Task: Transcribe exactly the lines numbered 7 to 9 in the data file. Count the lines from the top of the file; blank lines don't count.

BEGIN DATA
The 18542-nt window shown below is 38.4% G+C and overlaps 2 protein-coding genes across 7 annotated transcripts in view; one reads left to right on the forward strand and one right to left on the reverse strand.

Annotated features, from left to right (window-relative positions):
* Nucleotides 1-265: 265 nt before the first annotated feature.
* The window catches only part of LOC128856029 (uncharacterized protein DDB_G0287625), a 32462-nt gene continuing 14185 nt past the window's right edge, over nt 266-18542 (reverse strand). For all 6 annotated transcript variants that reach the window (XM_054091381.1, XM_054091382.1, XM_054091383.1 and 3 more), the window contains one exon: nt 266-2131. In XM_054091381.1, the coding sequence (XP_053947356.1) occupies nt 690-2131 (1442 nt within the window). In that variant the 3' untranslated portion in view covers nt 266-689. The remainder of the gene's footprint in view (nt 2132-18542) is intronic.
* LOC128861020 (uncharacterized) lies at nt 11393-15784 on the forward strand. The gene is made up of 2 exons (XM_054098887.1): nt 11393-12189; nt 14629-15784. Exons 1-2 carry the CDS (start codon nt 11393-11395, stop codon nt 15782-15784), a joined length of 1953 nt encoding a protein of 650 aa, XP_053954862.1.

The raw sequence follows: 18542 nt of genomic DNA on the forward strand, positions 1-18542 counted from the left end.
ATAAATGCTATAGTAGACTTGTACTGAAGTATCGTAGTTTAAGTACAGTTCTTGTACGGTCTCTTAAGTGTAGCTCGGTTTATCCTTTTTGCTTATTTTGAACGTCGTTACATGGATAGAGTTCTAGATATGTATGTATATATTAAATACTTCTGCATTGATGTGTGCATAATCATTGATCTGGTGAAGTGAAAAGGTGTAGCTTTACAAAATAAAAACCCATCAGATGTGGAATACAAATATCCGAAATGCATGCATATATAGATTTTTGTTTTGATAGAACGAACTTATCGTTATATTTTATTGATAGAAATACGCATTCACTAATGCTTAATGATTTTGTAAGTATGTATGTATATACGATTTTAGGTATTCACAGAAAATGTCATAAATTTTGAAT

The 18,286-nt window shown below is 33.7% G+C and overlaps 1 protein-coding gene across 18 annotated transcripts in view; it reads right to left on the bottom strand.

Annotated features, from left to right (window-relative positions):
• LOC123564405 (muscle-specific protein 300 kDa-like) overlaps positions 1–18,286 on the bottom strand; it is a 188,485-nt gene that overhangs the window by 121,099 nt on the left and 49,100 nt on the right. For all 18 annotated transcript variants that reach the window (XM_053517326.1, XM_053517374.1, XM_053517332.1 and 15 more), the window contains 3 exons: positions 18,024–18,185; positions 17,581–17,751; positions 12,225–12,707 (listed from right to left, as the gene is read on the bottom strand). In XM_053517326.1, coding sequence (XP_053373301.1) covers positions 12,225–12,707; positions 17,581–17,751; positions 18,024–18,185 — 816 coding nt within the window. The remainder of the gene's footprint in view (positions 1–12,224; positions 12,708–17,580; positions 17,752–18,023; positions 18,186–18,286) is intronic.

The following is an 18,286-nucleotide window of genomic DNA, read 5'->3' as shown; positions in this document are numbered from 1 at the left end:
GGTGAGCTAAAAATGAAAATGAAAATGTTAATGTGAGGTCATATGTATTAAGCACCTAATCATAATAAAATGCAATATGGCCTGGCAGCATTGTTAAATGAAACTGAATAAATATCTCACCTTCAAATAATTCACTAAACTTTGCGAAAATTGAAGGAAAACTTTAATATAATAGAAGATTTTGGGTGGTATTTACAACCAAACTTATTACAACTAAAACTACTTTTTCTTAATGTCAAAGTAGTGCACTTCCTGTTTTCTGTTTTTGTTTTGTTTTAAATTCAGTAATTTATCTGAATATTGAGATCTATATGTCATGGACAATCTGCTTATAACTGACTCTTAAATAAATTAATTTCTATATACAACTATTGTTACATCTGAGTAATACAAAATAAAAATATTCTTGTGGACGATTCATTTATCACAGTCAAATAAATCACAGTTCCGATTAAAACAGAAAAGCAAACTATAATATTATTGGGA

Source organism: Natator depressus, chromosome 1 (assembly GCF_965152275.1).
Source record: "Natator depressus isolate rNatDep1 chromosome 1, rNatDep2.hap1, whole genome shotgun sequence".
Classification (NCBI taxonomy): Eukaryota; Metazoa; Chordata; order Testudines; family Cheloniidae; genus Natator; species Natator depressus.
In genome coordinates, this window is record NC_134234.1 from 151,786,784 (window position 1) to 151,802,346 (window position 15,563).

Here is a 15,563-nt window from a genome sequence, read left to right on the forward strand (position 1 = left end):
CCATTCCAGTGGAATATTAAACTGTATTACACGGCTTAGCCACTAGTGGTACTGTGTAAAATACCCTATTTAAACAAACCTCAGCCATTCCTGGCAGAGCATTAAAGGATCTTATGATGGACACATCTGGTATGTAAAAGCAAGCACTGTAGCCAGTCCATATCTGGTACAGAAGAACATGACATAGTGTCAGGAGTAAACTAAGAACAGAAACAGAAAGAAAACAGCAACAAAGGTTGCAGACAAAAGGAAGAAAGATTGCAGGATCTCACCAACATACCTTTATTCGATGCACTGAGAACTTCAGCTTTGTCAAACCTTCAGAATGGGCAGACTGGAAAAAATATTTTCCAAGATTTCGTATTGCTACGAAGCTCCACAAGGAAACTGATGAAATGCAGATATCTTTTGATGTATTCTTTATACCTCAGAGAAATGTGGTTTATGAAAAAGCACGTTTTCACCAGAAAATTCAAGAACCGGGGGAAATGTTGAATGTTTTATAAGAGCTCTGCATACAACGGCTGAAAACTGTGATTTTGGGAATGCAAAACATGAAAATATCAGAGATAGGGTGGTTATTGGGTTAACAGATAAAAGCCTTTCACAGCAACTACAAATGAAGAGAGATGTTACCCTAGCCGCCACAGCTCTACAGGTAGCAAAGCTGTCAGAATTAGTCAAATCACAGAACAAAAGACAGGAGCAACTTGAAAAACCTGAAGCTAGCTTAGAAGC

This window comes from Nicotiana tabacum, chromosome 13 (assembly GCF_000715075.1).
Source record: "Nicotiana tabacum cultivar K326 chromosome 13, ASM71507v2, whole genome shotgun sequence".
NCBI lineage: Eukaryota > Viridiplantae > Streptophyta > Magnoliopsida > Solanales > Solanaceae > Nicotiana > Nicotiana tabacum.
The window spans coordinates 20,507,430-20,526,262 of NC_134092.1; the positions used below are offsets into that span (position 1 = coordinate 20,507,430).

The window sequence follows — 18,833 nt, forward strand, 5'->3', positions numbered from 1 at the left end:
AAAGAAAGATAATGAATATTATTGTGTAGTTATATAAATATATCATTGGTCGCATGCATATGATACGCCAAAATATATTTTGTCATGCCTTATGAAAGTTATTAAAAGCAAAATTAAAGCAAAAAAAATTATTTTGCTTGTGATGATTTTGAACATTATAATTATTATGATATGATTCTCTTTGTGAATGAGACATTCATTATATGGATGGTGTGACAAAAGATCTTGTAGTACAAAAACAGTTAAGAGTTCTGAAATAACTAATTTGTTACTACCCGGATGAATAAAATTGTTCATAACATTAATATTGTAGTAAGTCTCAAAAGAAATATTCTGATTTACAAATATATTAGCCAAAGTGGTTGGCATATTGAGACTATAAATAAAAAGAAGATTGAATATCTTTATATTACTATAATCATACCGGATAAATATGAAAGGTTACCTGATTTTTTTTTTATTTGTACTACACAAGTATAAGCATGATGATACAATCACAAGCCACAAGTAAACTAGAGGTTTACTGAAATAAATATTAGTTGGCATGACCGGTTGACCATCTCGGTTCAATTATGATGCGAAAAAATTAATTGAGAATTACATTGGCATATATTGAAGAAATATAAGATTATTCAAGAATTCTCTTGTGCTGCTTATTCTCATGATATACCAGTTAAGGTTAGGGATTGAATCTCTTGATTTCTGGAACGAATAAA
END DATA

ATAAATGCTATAGTAGACTTGTACTGAAGTATCGTAGTTTAAGTACAGTTCTTGTACGGTCTCTTAAGTGTAGCTCGGTTTATCCTTTTTGCTTATTTTGAACGTCGTTACATGGATAGAGTTCTAGATATGTATGTATATATTAAATACTTCTGCATTGATGTGTGCATAATCATTGATCTGGTGAAGTGAAAAGGTGTAGCTTTACAAAATAAAAACCCATCAGATGTGGAATACAAATATCCGAAATGCATGCATATATAGATTTTTGTTTTGATAGAACGAACTTATCGTTATATTTTATTGATAGAAATACGCATTCACTAATGCTTAATGATTTTGTAAGTATGTATGTATATACGATTTTAGGTATTCACAGAAAATGTCATAAATTTTGAAT

The 18,286-nt window shown below is 33.7% G+C and overlaps 1 protein-coding gene across 18 annotated transcripts in view; it reads right to left on the bottom strand.

Annotated features, from left to right (window-relative positions):